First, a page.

Monir Shahroudy Farmanfarmaian: Sunset,Sunrise

Irish Museum of Modern Art, Dublin, 10 August – 25 November 2018

When a life and career has stretched throughout over two thirds of one century and continued into the next, it is difficult not to regard a retrospective as a kind of funeral, a wrapping up of intent, a final statement. One can feel at such shows as though work is being boxed up and consigned to the time in which it was created, with no eye to the future. 

Monir Shahroudy Farmanfarmaian is 95 now, but Sunrise, Sunset, her extraordinary exhibition at IMMA, has no feeling of ending. Both the works shown and the artist herself inspire a sense of ‘ongoingness’ and expansion. Like a number of older artists, she has been rediscovered at this late stage; nominated for the V&A Jameel Award in 2011, her first solo American exhibition in 2015, and Iran’s first museum dedicated to a woman’s work opened in her name last year.

There is a joy and liveliness in the exhibition at the Irish Museum of Modern Art which makes you feel glad that her grand age has allowed her to live long enough to be acknowledged as she now is, in a way that few women artists are before, or even after, their deaths. This is a celebratory, not a commemorative, space.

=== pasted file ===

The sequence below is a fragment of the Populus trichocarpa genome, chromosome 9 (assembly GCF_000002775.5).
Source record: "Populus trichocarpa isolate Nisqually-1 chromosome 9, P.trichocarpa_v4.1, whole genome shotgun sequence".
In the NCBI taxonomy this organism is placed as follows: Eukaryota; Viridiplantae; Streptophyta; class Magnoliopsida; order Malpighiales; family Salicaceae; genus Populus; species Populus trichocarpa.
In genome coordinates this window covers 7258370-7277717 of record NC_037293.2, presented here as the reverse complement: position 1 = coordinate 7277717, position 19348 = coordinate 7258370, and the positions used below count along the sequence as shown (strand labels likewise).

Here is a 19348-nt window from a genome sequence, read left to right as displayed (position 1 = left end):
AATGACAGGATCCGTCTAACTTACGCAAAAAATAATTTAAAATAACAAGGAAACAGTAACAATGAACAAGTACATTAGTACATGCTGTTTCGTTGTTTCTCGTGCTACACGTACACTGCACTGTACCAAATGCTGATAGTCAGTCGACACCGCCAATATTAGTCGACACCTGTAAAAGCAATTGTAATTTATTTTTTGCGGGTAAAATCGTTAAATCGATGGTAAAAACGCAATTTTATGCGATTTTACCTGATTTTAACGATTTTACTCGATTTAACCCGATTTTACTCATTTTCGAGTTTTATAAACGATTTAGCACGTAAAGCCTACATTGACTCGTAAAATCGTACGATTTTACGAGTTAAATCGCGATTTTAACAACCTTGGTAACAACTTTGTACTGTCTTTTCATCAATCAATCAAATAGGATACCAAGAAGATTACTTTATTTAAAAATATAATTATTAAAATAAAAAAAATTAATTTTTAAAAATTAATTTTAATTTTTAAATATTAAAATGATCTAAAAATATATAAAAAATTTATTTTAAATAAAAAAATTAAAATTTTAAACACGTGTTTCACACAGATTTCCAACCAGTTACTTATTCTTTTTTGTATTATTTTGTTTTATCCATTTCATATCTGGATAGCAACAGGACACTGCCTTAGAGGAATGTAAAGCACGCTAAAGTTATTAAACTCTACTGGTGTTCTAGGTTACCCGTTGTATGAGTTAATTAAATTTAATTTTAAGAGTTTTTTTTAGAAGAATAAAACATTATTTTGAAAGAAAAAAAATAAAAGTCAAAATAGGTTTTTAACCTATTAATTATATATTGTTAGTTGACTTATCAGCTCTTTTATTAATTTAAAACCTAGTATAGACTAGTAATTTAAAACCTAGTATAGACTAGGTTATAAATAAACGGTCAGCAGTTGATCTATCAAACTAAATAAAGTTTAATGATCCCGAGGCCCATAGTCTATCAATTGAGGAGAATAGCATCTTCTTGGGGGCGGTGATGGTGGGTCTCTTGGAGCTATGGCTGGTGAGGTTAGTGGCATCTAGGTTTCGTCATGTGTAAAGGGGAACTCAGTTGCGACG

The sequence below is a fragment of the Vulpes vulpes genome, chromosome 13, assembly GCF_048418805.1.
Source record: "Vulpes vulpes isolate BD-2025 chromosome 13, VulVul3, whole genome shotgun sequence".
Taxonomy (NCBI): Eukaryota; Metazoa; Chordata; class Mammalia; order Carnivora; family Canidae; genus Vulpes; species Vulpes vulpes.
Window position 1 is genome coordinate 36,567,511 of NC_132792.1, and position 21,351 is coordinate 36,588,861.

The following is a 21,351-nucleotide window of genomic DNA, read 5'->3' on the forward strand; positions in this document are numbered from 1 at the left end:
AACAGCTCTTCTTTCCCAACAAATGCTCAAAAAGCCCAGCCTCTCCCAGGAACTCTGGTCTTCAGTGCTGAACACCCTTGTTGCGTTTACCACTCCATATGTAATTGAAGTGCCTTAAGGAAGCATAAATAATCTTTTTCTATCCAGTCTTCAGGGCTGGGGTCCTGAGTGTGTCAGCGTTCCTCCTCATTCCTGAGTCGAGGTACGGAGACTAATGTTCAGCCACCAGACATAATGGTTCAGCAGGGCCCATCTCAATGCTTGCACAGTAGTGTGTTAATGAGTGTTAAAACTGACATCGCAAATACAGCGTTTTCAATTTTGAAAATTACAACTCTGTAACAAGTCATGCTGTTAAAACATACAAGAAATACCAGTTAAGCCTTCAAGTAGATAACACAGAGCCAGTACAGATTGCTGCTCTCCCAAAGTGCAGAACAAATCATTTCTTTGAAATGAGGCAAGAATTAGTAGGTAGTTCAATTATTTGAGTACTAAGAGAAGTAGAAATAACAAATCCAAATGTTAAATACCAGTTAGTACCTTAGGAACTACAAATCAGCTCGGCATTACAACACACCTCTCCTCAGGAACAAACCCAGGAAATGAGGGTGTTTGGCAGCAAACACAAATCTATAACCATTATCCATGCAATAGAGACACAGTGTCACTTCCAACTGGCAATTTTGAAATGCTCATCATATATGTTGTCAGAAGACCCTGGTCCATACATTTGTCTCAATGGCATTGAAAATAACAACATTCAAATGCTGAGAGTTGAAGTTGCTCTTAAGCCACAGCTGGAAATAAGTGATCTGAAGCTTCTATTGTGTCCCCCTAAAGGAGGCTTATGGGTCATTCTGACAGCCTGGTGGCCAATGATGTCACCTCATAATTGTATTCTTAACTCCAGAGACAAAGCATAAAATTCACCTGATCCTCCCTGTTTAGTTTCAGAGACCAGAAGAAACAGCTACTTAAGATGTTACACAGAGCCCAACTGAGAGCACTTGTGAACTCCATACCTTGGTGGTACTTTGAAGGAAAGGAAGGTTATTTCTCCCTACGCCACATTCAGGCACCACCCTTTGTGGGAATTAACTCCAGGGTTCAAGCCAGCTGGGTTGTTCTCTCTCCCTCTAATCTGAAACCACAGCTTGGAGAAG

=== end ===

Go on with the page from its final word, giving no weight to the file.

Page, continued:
The artist was born in 1924 in Iran, to a family of well-to-do merchants. When her father, a designer in his spare time, was elected to parliament, the family moved from Qazvin to Tehran where she studied drawing at the Fine Arts College of Tehran.  By the time Monir was interested in travelling further afield, World War 2 had begun and Paris out of bounds. She travelled instead to New York, the site of germination for her sprawling career, and where she would live for twelve years.